Check it out at http://www.wolframalpha.com/

     

  • Nick Ford 04 May 2012 9:24am () in Google search tips

    Simons link is working for me. Let me know if access to this document remains an issue.

  • Nick Ford 30 Mar 2012 11:40am () in Google search tips

    Almost everything we need is out there, somewhere, on the Internet but how do we find what we want quickly and easily?

    Using Google Search

    For the “good oil” on Google searching visit http://support.google.com/websearch/?hl=en#topic=1221265  and http://www.google.com/help/features.html

    Some tips using Google search

    Phrase search ("")

    By putting double quotes around a set of words, you are telling Google to consider the exact words in that exact order without any change. Google already uses the order and the fact that the words are together as a very strong signal and will stray from it only for a good reason, so quotes are usually unnecessary. By insisting on phrase search you might be missing good results accidentally. For example, a search for [ "Alexander Bell" ] (with quotes) will miss the pages that refer to Alexander G. Bell.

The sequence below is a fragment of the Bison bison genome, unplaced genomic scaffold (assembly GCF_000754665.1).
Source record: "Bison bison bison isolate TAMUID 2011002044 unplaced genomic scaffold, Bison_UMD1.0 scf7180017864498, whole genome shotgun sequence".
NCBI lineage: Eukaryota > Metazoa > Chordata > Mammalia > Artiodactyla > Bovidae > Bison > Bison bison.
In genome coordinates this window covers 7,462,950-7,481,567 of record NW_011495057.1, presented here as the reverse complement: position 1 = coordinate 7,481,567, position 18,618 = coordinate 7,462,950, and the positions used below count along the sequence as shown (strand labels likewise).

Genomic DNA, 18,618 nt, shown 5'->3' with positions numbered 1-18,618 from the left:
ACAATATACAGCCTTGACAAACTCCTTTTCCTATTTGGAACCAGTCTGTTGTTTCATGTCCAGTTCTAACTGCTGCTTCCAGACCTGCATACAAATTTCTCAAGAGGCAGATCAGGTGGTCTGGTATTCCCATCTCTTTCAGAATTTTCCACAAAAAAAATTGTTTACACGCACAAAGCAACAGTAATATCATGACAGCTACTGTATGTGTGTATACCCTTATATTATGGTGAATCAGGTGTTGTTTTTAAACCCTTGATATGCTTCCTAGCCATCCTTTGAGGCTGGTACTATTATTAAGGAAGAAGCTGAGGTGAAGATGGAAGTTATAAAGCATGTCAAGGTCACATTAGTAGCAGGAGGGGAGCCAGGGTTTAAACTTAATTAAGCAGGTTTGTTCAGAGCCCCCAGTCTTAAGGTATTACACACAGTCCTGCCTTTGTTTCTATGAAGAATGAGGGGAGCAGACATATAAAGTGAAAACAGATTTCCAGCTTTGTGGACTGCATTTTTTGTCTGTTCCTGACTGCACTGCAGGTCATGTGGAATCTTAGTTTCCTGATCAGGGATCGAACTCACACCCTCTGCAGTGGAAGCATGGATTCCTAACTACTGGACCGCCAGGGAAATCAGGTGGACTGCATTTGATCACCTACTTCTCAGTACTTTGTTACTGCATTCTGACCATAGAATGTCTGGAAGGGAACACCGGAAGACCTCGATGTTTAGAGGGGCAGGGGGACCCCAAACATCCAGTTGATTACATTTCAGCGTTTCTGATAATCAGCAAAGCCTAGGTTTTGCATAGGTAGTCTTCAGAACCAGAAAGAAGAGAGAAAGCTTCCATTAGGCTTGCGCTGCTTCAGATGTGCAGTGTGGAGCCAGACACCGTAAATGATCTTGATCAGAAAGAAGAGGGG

Search within a specific website (site:)

    Google allows you to specify that your search results must come from a given website. For example, the query [ iraq site:nytimes.com ] will return pages about Iraq but only from nytimes.com. The simpler queries [ iraq nytimes.com ] or [ iraq New York Times ] will usually be just as good, though they might return results from other sites that mention the New York Times. You can also specify a whole class of sites, for example [ iraq site:.gov ] will return results only from a .gov domain and [ iraq site:.iq ] will return results only from Iraqi sites.

    Terms you want to exclude (-)

    Attaching a minus sign immediately before a word indicates that you do not want pages that contain this word to appear in your results. The minus sign should appear immediately before the word and should be preceded with a space. For example, in the query [ anti-virus software ], the minus sign is used as a hyphen and will not be interpreted as an exclusion symbol; whereas the query [ anti-virus -software ] will search for the words 'anti-virus' but exclude references to software. You can exclude as many words as you want by using the - sign in front of all of them, for example [ jaguar -cars -football -os ]. The - sign can be used to exclude more than just words. For example, place a hyphen before the 'site:' operator (without a space) to exclude a specific site from your search results.